Lack of challenge softens spiritual fable’s impact
Well-written and insightful, “Waiting for Autumn” is an inspirational fable full of wisdom and spiritual adventure. However, the path to enlightenment seems almost too easy.
Story: In the tradition of the bestseller Eat, Pray, Love and spiritual classics such as The Alchemist, Way of the Peaceful Warrior, and The Celestine Prophecy, Waiting for Autumn is an enchanting semiautobiographical parable that reveals a deep and powerful message. This book follows Scott, an inquisitive seeker who meets a mysterious cardboard-sign-toting homeless man named Robert who has a sleepy black Lab puppy at his side and a penchant for changing lives. Sparked by Robert’s unconventional wisdom, Scott is thrust into a spiritual adventure where he attempts to heal his past while confronting the spirit of his dead fiancée. He ultimately faces an extraordinary dilemma between his spiritual calling and earthly responsibilities. (from Amazon.com)
Spiritual/metaphysical content: High. Robert, a walk-in, appears just as Scott is on the verge of a spiritual awakening (although he doesn’t know it) to guide him through the process. He retrieves a piece of his soul that was lost at the death of another and reconnects to his soul family via a “constellation,” a supportive group that helps him discover his spirit guide.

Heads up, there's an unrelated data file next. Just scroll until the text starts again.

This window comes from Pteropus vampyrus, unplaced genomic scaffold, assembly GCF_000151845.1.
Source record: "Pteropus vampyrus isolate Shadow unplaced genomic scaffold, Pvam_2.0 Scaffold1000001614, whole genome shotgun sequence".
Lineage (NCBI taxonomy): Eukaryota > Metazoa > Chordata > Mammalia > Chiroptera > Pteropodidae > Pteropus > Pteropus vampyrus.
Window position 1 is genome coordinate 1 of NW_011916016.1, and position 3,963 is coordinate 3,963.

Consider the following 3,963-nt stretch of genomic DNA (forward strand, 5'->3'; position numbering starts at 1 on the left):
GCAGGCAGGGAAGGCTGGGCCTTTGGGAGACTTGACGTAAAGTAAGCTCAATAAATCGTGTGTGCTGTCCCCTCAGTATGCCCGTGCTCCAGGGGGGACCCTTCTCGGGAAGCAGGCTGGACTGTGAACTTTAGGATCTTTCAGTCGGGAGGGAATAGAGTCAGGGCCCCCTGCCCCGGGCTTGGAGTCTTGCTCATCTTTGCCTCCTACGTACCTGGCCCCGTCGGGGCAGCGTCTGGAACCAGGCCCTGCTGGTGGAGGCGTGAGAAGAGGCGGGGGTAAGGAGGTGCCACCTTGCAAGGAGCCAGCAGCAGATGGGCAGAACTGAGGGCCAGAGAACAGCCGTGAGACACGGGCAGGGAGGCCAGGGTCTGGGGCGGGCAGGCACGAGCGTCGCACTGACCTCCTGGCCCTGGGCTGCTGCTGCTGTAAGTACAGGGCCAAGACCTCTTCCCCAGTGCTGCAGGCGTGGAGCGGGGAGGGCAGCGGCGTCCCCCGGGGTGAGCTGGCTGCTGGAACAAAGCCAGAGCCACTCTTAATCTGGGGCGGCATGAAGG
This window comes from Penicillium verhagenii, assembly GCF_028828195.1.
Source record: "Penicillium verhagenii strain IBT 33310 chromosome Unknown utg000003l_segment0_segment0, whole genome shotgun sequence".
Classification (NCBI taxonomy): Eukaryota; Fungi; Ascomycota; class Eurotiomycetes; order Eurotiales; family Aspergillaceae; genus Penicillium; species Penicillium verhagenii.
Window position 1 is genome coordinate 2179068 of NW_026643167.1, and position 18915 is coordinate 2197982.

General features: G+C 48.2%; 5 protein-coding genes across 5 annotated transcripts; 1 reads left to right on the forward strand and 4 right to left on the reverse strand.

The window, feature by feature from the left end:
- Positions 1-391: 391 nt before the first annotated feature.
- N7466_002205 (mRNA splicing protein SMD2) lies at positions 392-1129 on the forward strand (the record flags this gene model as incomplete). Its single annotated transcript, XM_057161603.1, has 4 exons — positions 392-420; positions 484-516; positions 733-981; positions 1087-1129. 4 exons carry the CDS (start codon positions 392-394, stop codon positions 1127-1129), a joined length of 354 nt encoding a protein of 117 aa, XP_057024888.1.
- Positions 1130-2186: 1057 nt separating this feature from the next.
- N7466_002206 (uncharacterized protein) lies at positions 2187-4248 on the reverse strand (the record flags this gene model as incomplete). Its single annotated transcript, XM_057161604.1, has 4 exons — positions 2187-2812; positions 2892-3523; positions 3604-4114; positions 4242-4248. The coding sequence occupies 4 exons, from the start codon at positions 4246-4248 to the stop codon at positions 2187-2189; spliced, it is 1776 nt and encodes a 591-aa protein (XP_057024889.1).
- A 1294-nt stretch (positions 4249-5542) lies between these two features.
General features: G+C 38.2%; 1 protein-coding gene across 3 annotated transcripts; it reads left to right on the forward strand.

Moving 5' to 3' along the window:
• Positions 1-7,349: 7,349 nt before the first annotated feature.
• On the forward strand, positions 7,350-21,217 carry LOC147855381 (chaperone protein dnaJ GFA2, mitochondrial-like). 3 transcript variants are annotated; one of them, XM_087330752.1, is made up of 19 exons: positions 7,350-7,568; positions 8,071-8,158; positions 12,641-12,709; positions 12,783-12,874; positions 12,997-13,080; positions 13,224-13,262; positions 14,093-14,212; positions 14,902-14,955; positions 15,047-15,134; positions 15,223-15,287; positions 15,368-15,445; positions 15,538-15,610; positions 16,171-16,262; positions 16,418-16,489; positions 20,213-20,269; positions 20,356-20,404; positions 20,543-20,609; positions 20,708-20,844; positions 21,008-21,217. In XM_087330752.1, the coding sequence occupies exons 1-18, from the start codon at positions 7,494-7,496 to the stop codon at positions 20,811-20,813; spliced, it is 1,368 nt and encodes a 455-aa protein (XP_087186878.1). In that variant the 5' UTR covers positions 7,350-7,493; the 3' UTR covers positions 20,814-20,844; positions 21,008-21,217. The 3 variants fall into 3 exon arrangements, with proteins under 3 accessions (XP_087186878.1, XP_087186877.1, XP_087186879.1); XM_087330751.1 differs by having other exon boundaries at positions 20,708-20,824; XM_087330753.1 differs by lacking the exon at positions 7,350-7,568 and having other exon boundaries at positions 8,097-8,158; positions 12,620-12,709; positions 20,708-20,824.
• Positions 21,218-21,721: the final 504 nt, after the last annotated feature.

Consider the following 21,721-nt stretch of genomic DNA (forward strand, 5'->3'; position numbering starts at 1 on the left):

Robert introduces a wonderful world where fairies masquerade as dragonflies, and Scott experiences the power of lunar energy and a musical kirtan. He embarks on a vision-quest through dreams, and he shares some practical tips on lucid dreaming,
Recognizing that the physical senses let in only a fraction of the world, Scott prefers living in the spirit plane where he has more freedom. He begins spending more and more time in a dream state, conjuring up old memories and changing them into positive ones. He discovers he is a powerful healer on the spirit plane, spending so much time healing souls in that dimension that he almost totally neglects his body in the physical dimension. Eventually he must choose between the two dimensions.
Scott learns that evil exists after being swept up–literally–in a cyclone of dark energy from a negative energy portal. Robert teaches him how to shield himself energetically. This evil, says Robert, tries to stop powerful individuals from “bringing more light into the world.” The author expresses some ambivalence toward evil; some characters believe in dark entities, but some don’t.
My take: This spiritual fable beautifully demonstrates the profundity of being fully present. Blum has a lot of wisdom to share, such as “Fill your heart with ‘Yes’ and you will make the right decision,” and “Religion is the knowledge of truth. Spirituality is the wisdom of truth.”
Deftly written and a fast read, Waiting for Autumn is a fine example of a seeker who quickly masters the path to enlightenment with the help of a mentor, along the lines of Dan Millman’s Way of the Peaceful Warrior and Robin Sharma’s The Monk Who Sold His Ferrari, and a plot twist nicely resolves this well-told tale. It’s interesting to read about someone who reaches fulfillment so quickly, but it’s also a bit disingenuous that everything comes so easily to Scott. It makes enlightenment seem simple, a matter of just meeting the right people to help you along the way. Life rarely proceeds in such a clear, satisfying line.
Waiting for Autumn, by Scott Blum
Hay House, 2009
Hardcover, 210 pages
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